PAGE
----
A visit to the vet can be stressful for pets and their humans. When you take steps to minimize stress before and during the appointment, your vet can usually complete the exam more quickly and thoroughly. A calm, successful visit also makes your pet less likely to be as stressed about their next trip to the vet.
The following six tips can help make for a low-stress vet visit:
Keep your anxiety in check.
Your pet is more in tune with your emotions than you probably realize. If you feel stressed and anxious, they probably will be, too. Talk to your pet as you usually do, and try to avoid sounding high-pitched or nervous. The more normal you act and sound, the better.
Associate your pet’s carrier with positivity.
If your pet associates their carrier only with visits to the vet, it’s likely to become a source of stress for them, and you may have difficulty getting them inside. Place the carrier out in a room at home, and put a cozy blanket and a toy or two inside. Use it to deliver some of your pet’s favorite snacks so your pet goes inside and has positive experiences with the carrier.
Time your appointment wisely.
A crowded waiting room with people coming and going, dogs barking, and cats meowing is a stressful environment. Minimize the crowd and the time you and your pet wait by asking your vet’s staff when they’re usually less busy. The first appointment of the day is often a good choice.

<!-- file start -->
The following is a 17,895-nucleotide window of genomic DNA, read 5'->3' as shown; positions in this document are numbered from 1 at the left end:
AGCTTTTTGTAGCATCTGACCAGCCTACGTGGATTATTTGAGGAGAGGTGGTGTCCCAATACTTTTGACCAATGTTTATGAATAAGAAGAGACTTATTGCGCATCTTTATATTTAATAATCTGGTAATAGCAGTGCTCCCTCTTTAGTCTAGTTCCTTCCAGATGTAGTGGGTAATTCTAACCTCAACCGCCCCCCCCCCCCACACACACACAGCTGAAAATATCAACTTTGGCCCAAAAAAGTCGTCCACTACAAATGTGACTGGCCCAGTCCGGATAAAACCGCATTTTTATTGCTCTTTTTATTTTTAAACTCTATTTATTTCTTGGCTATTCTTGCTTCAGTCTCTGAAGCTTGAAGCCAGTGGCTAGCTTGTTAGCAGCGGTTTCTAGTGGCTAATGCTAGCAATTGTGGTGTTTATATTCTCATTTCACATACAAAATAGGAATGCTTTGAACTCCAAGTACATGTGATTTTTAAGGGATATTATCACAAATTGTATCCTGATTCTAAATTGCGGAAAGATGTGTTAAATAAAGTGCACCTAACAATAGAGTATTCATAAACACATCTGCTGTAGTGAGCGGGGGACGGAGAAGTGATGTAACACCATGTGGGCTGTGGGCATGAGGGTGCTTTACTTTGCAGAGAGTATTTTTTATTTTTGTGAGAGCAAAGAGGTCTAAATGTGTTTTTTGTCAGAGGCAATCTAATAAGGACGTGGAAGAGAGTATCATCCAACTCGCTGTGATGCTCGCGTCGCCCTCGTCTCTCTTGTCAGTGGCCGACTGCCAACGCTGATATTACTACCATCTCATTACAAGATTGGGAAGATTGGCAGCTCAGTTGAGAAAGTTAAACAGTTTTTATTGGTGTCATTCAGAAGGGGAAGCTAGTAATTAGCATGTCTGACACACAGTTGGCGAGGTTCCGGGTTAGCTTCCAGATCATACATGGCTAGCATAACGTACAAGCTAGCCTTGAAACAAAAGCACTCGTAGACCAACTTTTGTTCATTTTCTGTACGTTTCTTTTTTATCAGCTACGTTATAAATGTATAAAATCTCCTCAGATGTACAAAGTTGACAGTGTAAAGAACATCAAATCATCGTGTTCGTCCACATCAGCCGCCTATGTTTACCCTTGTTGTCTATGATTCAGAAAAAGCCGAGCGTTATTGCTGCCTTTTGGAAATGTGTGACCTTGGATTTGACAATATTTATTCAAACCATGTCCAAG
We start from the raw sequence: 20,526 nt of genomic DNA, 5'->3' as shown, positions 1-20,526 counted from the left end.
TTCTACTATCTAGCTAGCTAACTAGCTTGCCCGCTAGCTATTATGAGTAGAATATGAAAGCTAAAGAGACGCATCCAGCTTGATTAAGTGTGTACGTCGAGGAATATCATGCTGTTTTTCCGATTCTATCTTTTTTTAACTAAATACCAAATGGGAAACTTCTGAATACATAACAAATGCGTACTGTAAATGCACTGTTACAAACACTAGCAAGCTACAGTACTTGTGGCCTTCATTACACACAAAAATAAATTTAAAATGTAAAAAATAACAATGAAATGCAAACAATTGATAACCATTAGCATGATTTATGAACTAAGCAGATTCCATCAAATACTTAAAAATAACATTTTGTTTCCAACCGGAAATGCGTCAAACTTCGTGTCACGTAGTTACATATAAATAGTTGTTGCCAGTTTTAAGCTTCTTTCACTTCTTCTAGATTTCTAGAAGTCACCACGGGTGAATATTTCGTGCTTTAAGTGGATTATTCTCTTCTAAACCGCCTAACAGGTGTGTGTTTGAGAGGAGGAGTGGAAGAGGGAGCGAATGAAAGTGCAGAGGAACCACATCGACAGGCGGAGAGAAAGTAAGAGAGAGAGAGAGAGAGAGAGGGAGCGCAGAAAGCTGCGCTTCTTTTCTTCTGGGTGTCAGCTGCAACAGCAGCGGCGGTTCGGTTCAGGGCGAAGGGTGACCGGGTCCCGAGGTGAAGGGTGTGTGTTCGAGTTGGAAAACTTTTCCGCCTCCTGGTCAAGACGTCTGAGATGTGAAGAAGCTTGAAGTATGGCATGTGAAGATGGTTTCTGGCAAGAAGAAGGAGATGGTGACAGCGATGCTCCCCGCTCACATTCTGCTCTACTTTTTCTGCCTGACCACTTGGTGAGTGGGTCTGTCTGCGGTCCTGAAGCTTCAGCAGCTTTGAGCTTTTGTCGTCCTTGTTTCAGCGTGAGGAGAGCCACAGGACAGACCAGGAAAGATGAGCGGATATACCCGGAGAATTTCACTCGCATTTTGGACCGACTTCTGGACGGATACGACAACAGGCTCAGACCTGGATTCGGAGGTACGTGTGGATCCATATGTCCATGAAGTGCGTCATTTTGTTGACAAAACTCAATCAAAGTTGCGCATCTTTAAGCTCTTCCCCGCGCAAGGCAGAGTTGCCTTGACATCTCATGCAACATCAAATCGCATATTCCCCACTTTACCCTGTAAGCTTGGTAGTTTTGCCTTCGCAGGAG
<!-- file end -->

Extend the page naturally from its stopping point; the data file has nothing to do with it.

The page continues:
Arrive at the office with your pet’s favorite treats. You and the vet team can give your pet treats to encourage their cooperation during the exam and reward them for good behavior. This action encourages good behavior and creates positive associations with the office and staff.
Familiarize your pet with car rides.
If the only time your pet rides in the car is to go to the vet, the car ride to their appointment is likely to be anxiety-provoking. Take them on short rides every few days before their appointment so they become accustomed to being in the car. Bring treats to give your pet during the ride to add a bit of positive excitement to their short road trip.
Ensure your pet is comfortable being handled.
The vet staff will need to handle your pet to examine them, so the more familiar they are with this kind of contact, the better. Many pets don’t like anyone touching their paws or ears, so it’s best to get them familiar with having these areas handled well before their visit. Plenty of petting and lots of praise will help make their experience a happier one.
Visits to the vet’s office are often somewhat stressful, but by following the steps outlined above, you can make your pet as relaxed as possible on the way to and during their appointment. Take time to prepare in advance, and your pet’s visit is likely to go much more smoothly than it otherwise would.